The International Society for Pharmacoeconomics and Outcomes Research (ISPOR)'s "Good Practices Task Force" reports are highly cited, multistakeholder perspective expert guidance reports that reflect international standards for health economics and outcomes research (HEOR) and their use in healthcare decision making. In this report, we discuss the criteria, development, and evaluation/consensus review and approval process for initiating a task force. The rationale for a task force must include a justification, including why this good practice guidance is important and its potential impact on the scientific community. The criteria include: (1) necessity (why is this task force required?); (2) a methodology-oriented focus (focus on research methods, approaches, analysis, interpretation, and dissemination); (3) relevance (to ISPOR's mission and its members); (4) durability over time; (5) broad applicability; and 6) an evidence-based approach. In addition, the proposal must be a priority specifically for ISPOR. These reports are valuable to researchers, academics, students, health technology assessors, medical technology developers and service providers, those working in other commercial entities, regulators, and payers. These stakeholder perspectives are represented in task force membership to ensure the report's overall usefulness and relevance to the global ISPOR membership. We hope that this discussion will bring transparency to the process of initiating, approving, and producing these task force reports and encourage participation from a diverse range of experts within and outside ISPOR.
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http://dx.doi.org/10.1016/j.jval.2020.03.001DOI Listing
April 2020

RBCK1-related disease: A rare multisystem disorder with polyglucosan storage, auto-inflammation, recurrent infections, skeletal, and cardiac myopathy-Four additional patients and a review of the current literature.

J Inherit Metab Dis 2020 09 16;43(5):1002-1013. Epub 2020 Apr 16.

Charles Dent Metabolic Unit, National Hospital for Neurology and Neurosurgery, Queen Square, London, UK.

In this article, we report four new patients, from three kindreds, with pathogenic variants in RBCK1 and a multisystem disorder characterised by widespread polyglucosan storage. We describe the clinical presentation of progressive skeletal and cardiac myopathy, combined immunodeficiencies and auto-inflammation, illustrate in detail the histopathological findings in multiple tissue types, and report muscle MRI findings.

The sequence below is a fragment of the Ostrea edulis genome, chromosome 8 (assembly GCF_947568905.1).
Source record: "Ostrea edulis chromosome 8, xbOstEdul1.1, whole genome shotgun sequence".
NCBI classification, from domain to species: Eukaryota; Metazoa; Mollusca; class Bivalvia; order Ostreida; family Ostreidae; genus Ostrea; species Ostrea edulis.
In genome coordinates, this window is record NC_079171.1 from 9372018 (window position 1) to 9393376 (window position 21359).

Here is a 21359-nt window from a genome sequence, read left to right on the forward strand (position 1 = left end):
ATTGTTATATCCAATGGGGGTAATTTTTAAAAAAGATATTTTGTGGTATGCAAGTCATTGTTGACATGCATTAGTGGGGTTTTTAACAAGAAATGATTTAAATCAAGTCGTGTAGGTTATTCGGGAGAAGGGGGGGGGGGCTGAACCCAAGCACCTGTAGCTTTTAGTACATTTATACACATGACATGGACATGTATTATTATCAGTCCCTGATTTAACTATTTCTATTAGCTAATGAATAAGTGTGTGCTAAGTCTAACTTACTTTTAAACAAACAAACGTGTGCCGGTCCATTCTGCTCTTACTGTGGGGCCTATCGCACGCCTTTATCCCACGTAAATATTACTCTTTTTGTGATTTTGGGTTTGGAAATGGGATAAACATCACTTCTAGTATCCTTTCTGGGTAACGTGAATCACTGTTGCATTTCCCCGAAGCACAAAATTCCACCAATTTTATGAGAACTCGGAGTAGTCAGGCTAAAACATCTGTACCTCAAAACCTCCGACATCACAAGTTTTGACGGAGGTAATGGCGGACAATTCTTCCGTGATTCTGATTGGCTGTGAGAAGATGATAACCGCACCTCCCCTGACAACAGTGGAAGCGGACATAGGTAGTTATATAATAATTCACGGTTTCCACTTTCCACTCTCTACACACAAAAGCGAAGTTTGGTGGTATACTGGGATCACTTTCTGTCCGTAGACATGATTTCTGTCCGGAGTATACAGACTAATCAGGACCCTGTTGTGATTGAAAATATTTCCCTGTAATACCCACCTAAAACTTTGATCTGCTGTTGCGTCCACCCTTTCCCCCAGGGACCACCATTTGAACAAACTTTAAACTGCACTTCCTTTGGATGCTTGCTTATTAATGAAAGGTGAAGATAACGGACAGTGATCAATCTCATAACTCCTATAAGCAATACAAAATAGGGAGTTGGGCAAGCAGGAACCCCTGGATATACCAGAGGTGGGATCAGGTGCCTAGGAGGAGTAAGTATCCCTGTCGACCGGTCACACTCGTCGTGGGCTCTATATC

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http://dx.doi.org/10.1002/jimd.12234DOI Listing
September 2020

Novel Gene Variants Causing Adult-Onset Mitochondrial Disease and Isolated Complex I Deficiency.

Front Genet 2020 25;11:24. Epub 2020 Feb 25.

Wellcome Centre for Mitochondrial Research, Faculty of Medical Sciences, Translational and Clinical Research Institute, Newcastle University, Newcastle upon Tyne, United Kingdom.

Mitochondrial complex I deficiency is associated with a diverse range of clinical phenotypes and can arise due to either mitochondrial DNA (mtDNA) or nuclear gene defects. We investigated two adult patients who exhibited non-syndromic neurological features and evidence of isolated mitochondrial complex I deficiency in skeletal muscle biopsies. The first presented with indolent myopathy, progressive since age 17, while the second developed deafness around age 20 and other relapsing-remitting neurological symptoms since. A novel, likely frameshift variant in (m.14512_14513del) and a novel maternally-inherited transversion mutation in were identified, respectively. Skewed tissue segregation of mutant heteroplasmy level was observed; the mutant heteroplasmy levels of both variants were greater than 70% in muscle homogenate, however, in blood the variant was undetectable while the mutant heteroplasmy level of the variant was low (12%). Assessment of complex I assembly by Blue-Native PAGE demonstrated a decrease in fully assembled complex I in the muscle of both cases. SDS-PAGE and immunoblotting showed decreased levels of mtDNA-encoded ND1 and several nuclear encoded complex I subunits in both cases, consistent with functional pathogenic consequences of the identified variants. Pathogenicity of the m.14512_14513del was further corroborated by single-fiber segregation studies.